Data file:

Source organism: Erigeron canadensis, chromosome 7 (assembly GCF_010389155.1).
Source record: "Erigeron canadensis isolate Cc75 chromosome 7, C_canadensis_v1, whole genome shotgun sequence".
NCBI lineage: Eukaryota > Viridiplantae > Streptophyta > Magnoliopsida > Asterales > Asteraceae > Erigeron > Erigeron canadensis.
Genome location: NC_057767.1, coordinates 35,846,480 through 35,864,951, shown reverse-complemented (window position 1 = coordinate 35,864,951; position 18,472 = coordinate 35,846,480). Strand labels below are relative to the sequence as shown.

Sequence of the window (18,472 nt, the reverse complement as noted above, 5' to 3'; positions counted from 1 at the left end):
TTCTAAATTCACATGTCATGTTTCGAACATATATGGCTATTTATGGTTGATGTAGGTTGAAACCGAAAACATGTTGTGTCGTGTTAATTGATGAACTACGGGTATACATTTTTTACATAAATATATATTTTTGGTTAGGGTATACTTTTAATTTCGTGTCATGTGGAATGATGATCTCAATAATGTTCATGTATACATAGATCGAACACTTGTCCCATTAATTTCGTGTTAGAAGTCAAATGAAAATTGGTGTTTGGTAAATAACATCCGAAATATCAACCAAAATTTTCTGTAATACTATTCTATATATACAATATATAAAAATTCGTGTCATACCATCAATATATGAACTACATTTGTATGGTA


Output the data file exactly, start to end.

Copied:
Source organism: Erigeron canadensis, chromosome 7 (assembly GCF_010389155.1).
Source record: "Erigeron canadensis isolate Cc75 chromosome 7, C_canadensis_v1, whole genome shotgun sequence".
NCBI lineage: Eukaryota > Viridiplantae > Streptophyta > Magnoliopsida > Asterales > Asteraceae > Erigeron > Erigeron canadensis.
Genome location: NC_057767.1, coordinates 35,846,480 through 35,864,951, shown reverse-complemented (window position 1 = coordinate 35,864,951; position 18,472 = coordinate 35,846,480). Strand labels below are relative to the sequence as shown.

Sequence of the window (18,472 nt, the reverse complement as noted above, 5' to 3'; positions counted from 1 at the left end):
TTCTAAATTCACATGTCATGTTTCGAACATATATGGCTATTTATGGTTGATGTAGGTTGAAACCGAAAACATGTTGTGTCGTGTTAATTGATGAACTACGGGTATACATTTTTTACATAAATATATATTTTTGGTTAGGGTATACTTTTAATTTCGTGTCATGTGGAATGATGATCTCAATAATGTTCATGTATACATAGATCGAACACTTGTCCCATTAATTTCGTGTTAGAAGTCAAATGAAAATTGGTGTTTGGTAAATAACATCCGAAATATCAACCAAAATTTTCTGTAATACTATTCTATATATACAATATATAAAAATTCGTGTCATACCATCAATATATGAACTACATTTGTATGGTA